Yellow Acar Mackerel Recipe (Acar Kuning Ikan Kembung)

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I still remember the day when I bought ikan kembung (short-body mackerel) at Dong Thai. At that time, I wasn’t sure if those fish are kembung, since they were labeled as hasa-hasa. It is a name in Bikol. According to wikipedia, Bikol or Bicolano is an Austronesian language used in the Philippines particularly on the Bicol Peninsula on the island of Luzon. Bikol Central, or commonly known as Bicol Naga, is the standard language of this kind and is understood by most Bikol speakers. Anyway, I encouraged my self to buy, by seeing the fish shape, I was pretty sure they were Kembung.

After I was at home, I looked up on the internet what hasa-hasa is. I was right hasa-hasa is what the Indonesians call for kembung, also known as short mackerel or Indian mackerel in English. Kembung (Rastrelliger brachysoma) is a family of Scombridae (mackerels, tunas, bonitos), subfamily of Scombrinae. They live in the Pacific ocean, Andaman sea to Thailand, Indonesia, Papua New Guinea, Philippines, Solomon Islands and Fiji.

There is so many version of Ikan Acar Kuning (fish in yellow spicy and sour spices) recipe. I finally found a recipe that perfect for my kembung. I adapted the recipe from mbak Ine (my multiply’s contact). In her recipe, she used tenggiri (English: king mackerel), I also substituted the vinegar for fresh lime juice. The different between her recipe and others is by adding daun temurui. Daun temurui is usually used in Acehnese culinary, daun temurui is also known as daun salam koja or daun kari in bahasa Indonesia, or curry leaves in English.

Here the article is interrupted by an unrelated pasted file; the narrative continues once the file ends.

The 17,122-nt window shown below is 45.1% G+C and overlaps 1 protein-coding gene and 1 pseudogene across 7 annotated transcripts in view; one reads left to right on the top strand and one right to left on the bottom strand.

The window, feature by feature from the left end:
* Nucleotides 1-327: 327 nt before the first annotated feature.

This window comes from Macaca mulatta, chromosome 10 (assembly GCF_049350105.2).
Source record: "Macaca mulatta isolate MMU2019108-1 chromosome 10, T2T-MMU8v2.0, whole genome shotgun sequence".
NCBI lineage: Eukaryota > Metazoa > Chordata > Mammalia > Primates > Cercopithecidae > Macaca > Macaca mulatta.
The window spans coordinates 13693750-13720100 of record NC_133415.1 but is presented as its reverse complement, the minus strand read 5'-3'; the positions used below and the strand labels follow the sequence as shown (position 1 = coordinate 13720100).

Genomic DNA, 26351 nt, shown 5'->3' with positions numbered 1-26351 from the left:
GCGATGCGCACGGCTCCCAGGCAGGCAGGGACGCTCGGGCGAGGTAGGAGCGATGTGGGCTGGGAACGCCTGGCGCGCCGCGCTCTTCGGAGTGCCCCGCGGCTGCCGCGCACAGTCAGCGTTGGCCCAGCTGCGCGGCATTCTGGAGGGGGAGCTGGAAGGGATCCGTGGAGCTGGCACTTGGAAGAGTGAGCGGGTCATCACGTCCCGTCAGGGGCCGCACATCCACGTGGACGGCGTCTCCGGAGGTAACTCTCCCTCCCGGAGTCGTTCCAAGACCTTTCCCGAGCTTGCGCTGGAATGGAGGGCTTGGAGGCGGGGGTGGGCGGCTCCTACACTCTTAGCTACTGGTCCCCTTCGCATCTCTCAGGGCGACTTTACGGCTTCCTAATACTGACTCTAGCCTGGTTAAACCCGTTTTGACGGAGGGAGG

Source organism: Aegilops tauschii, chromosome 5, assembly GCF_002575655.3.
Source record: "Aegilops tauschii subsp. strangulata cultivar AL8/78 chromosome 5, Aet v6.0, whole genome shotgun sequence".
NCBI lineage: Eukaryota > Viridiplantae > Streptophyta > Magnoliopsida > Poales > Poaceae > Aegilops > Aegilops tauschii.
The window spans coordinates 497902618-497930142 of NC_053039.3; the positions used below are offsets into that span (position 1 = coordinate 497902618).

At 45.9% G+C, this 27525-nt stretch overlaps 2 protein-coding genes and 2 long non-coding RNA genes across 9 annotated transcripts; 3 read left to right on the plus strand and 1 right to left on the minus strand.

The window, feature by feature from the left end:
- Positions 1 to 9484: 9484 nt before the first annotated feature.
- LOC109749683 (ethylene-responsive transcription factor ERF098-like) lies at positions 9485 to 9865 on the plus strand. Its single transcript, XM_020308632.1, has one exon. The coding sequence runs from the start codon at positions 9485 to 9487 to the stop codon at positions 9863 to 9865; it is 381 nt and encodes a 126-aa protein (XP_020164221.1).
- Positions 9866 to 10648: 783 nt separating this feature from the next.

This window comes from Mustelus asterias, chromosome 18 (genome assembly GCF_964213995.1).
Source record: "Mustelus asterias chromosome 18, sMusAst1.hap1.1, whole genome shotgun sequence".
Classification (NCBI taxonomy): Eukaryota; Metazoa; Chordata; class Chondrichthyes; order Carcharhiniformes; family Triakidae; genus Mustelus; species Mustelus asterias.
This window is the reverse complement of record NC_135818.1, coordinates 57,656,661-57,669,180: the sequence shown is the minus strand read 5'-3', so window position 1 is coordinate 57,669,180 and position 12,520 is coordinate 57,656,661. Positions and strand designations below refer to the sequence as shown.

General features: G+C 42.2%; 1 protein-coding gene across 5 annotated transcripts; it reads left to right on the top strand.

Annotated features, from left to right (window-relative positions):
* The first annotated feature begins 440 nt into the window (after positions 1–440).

Daun Temurui
(bahasa Indonesia: daun salam koja, daun kari; English: curry leaves)


500 gram short mackerel/Indian mackerel (Indonesian: kembung), cut a half
1 tbsp tamarind juice (combine 1/2 tsp tamarind pulp and 1 1/2 tbsp very warm water)
1 cloves garlic, grind (it can be substituted for garlic powder)
1/2 tsp salt1 lime, squeeze to get the juice
1 lemon grass, bruised
2 kaffir lime leaves
10 daun temurui (curry leaves)
2 cm fresh galangal, crushed
salt and sugar to season as desired
oil for deep frying and sauteing
water as desired
12 whole bird’s eye chilies
1 long red pepper, angle sliced
1 long green pepper, angle sliced
12 shallots, halvedGround Spices
4 candlenuts
5 cloves garlic
6 shallots
1/2 tsp whole corriander seed
3 cm fresh turmeric ( it can be substituted for ground turmeric)
3 cm fresh ginger

1. Rub fish with tamarind juice, garlic and salt. Marinate for 15 minutes. Deep fry until golden brown. Set aside.

2. Stir fry ground spices, daun temurui, lemon grass, and galangal in a small amount of oil until fragrant.

3. Add water, lime juice, salt and sugar, bring to a boil. Add whole bird’s eye chilies, slices of long red pepper and long green pepper, and shallots.

4. Cook until all chilies and shallots wilted, add fish, stir evenly. Serve with warmed rice.

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About the Author

An Indonesian-born who lived in Winnipeg Edmonton, Canada for more than a decade prior to move to Edmonton in 2017. Indonesia Eats is a memoir of her homeland.